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Definition of Inverse - Problem 3 365 views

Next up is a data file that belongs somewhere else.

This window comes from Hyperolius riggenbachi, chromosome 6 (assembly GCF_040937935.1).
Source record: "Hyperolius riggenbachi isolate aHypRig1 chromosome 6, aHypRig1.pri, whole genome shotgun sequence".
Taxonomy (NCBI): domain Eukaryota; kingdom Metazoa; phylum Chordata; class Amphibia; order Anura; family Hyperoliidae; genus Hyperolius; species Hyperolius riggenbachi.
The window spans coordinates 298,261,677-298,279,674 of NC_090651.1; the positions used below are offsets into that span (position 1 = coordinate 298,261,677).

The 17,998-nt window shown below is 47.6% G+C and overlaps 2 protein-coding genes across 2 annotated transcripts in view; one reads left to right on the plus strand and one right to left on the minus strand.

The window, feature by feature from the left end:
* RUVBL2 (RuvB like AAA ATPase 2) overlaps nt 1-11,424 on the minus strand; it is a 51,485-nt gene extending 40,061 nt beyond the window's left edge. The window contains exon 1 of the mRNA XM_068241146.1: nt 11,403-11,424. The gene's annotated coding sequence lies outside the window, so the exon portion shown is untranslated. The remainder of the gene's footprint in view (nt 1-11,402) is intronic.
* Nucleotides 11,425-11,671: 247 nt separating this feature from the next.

We know that in order to find the inverse of a function algebraically, we need to swap x and y and then solve for y. In doing this, the domain and range get swapped, as well. We can see this graphically as a function and its inverse are reflected across the line y = x. When working with radical functions in particular, we need to make sure that whatever is under the radical, called the radicand, is always greater than or equal to zero. This will help us verify that the domain and range have been swapped. To check our work, we need to use composition of functions to show that f(f-1(x)) = f-1(f(x))= x .

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